- This estimate only includes DHA, not EPA and is based on publicly-available prices from Qingdao Fortune Environmental Technology Co., Ltd. via www.alibaba.com . Calculation: $60/kg algae oil * (kg oil / 0.4 kg DHA) * (kg DHA / 1,000 g DHA) * (1.23 g DHA / 100 g edible salmon) * (1,000 g edible salmon / kg edible salmon) = $1.85 per kg edible salmon
- Calculations behind market sizing:
- The data came from GFI’s ArcheType Library for Alternative Seafood (ATLAS) and the FAO/INFOODS (International Network of Food Data Systems) Global Food Composition Database for Fish and Shelfish, uFish.
- These numbers are based on calculations using 2018 U.S. import data and nutritional data on EPA and DHA content of popular seafood species.
- After sizing the U.S. market, we took the total weight of seafood produced globally and scaled the U.S. numbers up proportionally. For the U.S. market sizing, there are some archetypes for which we didn’t have data on omega-3 content meaning that the numbers are an underestimate.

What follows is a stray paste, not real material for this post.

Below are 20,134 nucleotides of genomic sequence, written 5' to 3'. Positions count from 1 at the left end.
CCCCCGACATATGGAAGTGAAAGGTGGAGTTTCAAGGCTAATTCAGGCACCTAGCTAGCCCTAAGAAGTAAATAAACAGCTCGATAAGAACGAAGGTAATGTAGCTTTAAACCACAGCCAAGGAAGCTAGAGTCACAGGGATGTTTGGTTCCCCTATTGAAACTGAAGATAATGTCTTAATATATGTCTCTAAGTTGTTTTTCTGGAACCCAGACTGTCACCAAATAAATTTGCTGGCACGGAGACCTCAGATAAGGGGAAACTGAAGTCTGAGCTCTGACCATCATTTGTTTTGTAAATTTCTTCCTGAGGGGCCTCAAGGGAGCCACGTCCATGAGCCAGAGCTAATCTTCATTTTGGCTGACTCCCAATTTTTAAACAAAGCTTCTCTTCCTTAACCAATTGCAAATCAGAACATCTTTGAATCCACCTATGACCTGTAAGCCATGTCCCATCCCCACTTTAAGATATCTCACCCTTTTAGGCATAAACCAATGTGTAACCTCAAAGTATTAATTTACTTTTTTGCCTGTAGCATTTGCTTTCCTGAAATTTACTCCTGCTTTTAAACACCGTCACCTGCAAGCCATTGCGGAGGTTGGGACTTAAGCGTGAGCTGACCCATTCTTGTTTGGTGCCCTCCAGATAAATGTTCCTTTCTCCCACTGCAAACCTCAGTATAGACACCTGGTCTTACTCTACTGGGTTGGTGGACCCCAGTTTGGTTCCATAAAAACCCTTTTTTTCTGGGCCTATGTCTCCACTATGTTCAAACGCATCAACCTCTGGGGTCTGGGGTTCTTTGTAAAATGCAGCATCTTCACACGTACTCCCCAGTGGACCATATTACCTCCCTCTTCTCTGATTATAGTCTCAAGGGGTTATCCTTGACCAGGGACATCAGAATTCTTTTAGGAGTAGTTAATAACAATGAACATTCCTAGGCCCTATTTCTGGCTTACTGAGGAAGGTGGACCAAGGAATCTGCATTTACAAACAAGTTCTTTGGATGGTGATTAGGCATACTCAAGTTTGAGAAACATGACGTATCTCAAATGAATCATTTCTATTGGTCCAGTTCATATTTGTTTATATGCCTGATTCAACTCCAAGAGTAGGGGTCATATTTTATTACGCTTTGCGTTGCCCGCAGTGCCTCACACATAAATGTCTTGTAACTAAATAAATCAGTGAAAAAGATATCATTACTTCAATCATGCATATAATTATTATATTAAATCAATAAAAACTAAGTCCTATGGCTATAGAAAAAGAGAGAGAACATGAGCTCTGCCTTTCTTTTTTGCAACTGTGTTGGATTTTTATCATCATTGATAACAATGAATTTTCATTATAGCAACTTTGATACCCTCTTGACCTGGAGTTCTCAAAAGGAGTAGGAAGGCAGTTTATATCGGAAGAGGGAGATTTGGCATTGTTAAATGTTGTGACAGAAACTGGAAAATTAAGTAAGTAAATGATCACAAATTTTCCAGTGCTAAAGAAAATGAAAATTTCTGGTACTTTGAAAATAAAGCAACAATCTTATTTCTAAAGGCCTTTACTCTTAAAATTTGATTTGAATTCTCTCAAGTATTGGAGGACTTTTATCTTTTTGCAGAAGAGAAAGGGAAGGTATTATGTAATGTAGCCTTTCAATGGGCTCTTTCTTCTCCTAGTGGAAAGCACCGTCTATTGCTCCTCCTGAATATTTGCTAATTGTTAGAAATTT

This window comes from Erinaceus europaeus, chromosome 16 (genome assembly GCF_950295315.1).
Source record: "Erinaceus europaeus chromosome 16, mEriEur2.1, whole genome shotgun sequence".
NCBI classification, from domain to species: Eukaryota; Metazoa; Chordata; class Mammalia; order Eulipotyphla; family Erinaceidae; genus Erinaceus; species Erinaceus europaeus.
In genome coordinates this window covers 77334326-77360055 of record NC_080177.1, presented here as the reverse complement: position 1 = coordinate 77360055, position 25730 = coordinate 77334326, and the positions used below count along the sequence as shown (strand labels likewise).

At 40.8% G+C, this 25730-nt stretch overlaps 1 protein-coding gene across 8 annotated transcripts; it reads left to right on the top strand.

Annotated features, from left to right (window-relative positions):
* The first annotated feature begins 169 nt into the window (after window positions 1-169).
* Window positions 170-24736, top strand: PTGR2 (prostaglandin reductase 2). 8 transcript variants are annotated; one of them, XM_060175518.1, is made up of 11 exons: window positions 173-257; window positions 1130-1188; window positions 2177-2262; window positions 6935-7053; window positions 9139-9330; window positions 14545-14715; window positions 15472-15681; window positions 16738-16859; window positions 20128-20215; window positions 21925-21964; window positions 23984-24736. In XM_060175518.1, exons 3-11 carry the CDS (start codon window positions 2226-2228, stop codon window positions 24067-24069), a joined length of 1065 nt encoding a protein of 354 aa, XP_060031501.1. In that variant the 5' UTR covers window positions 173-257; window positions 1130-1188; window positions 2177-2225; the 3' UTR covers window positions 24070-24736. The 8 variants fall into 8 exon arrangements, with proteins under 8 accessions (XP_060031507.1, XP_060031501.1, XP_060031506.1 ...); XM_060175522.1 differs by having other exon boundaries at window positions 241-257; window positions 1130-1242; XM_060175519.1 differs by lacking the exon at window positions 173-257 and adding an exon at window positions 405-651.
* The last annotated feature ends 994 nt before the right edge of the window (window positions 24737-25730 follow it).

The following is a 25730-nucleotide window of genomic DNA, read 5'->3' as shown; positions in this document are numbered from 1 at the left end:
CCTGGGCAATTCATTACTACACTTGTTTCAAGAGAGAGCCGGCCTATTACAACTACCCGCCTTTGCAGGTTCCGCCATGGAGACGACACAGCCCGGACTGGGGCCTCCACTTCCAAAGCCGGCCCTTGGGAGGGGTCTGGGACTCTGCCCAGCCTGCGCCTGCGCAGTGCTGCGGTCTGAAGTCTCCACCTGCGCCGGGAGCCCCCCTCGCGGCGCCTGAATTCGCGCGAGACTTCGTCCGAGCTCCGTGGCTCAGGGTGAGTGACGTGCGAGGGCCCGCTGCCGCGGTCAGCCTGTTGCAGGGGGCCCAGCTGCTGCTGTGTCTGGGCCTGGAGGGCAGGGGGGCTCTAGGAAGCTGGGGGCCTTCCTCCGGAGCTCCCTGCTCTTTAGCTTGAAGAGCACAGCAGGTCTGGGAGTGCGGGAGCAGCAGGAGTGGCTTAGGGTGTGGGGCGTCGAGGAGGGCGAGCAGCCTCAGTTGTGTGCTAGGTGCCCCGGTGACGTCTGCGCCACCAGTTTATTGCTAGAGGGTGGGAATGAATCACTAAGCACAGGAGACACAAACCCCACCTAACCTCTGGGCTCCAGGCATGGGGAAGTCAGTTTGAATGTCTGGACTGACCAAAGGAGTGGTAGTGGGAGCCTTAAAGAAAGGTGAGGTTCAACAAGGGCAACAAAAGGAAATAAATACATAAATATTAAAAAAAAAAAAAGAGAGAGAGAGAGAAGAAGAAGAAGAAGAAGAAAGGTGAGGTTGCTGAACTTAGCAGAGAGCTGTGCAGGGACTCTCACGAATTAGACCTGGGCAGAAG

- Other fatty acids besides EPA and DHA are not included.
New entrants, increased capacity from existing companies, and new efforts by related companies are all needed to grow the animal-free omega-3 market. The market is currently fragmented, making it easier for new companies to enter. The fragmented market also provides opportunities to differentiate and innovate. Further, no companies dominate the animal-free omega-3 market specifically for alternative proteins. More companies producing these ingredients will fill a much-needed niche in the alternative protein and ingredient markets and play a significant role in helping alternative seafood reach price and nutritional parity with conventional seafood.